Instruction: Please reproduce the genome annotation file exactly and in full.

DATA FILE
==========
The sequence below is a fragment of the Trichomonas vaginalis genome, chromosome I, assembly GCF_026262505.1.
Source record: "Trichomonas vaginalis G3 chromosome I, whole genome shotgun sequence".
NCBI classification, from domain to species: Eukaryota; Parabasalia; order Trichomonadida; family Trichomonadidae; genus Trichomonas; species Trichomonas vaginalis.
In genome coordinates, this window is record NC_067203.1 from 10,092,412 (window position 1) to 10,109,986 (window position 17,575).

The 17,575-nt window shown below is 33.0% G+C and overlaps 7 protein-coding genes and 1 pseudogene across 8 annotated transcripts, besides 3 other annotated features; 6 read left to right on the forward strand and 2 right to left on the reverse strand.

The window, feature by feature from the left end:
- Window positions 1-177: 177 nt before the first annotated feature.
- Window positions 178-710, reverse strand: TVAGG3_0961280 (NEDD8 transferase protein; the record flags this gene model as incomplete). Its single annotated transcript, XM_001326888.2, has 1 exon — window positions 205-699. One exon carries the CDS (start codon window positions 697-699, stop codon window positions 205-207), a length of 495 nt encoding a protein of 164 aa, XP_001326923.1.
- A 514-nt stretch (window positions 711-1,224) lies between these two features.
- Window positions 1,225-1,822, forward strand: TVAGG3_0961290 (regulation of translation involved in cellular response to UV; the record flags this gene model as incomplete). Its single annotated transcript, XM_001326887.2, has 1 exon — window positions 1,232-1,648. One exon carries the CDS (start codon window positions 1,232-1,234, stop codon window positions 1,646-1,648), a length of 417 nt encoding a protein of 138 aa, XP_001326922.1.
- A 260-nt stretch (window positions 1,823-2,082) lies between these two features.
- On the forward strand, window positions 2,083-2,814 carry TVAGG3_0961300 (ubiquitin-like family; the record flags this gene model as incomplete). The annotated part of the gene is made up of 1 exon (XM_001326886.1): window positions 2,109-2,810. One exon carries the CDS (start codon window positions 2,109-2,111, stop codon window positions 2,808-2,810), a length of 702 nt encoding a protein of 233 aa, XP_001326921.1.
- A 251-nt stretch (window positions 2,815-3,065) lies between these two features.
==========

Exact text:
The sequence below is a fragment of the Trichomonas vaginalis genome, chromosome I, assembly GCF_026262505.1.
Source record: "Trichomonas vaginalis G3 chromosome I, whole genome shotgun sequence".
NCBI classification, from domain to species: Eukaryota; Parabasalia; order Trichomonadida; family Trichomonadidae; genus Trichomonas; species Trichomonas vaginalis.
In genome coordinates, this window is record NC_067203.1 from 10,092,412 (window position 1) to 10,109,986 (window position 17,575).

The 17,575-nt window shown below is 33.0% G+C and overlaps 7 protein-coding genes and 1 pseudogene across 8 annotated transcripts, besides 3 other annotated features; 6 read left to right on the forward strand and 2 right to left on the reverse strand.

The window, feature by feature from the left end:
- Window positions 1-177: 177 nt before the first annotated feature.
- Window positions 178-710, reverse strand: TVAGG3_0961280 (NEDD8 transferase protein; the record flags this gene model as incomplete). Its single annotated transcript, XM_001326888.2, has 1 exon — window positions 205-699. One exon carries the CDS (start codon window positions 697-699, stop codon window positions 205-207), a length of 495 nt encoding a protein of 164 aa, XP_001326923.1.
- A 514-nt stretch (window positions 711-1,224) lies between these two features.
- Window positions 1,225-1,822, forward strand: TVAGG3_0961290 (regulation of translation involved in cellular response to UV; the record flags this gene model as incomplete). Its single annotated transcript, XM_001326887.2, has 1 exon — window positions 1,232-1,648. One exon carries the CDS (start codon window positions 1,232-1,234, stop codon window positions 1,646-1,648), a length of 417 nt encoding a protein of 138 aa, XP_001326922.1.
- A 260-nt stretch (window positions 1,823-2,082) lies between these two features.
- On the forward strand, window positions 2,083-2,814 carry TVAGG3_0961300 (ubiquitin-like family; the record flags this gene model as incomplete). The annotated part of the gene is made up of 1 exon (XM_001326886.1): window positions 2,109-2,810. One exon carries the CDS (start codon window positions 2,109-2,111, stop codon window positions 2,808-2,810), a length of 702 nt encoding a protein of 233 aa, XP_001326921.1.
- A 251-nt stretch (window positions 2,815-3,065) lies between these two features.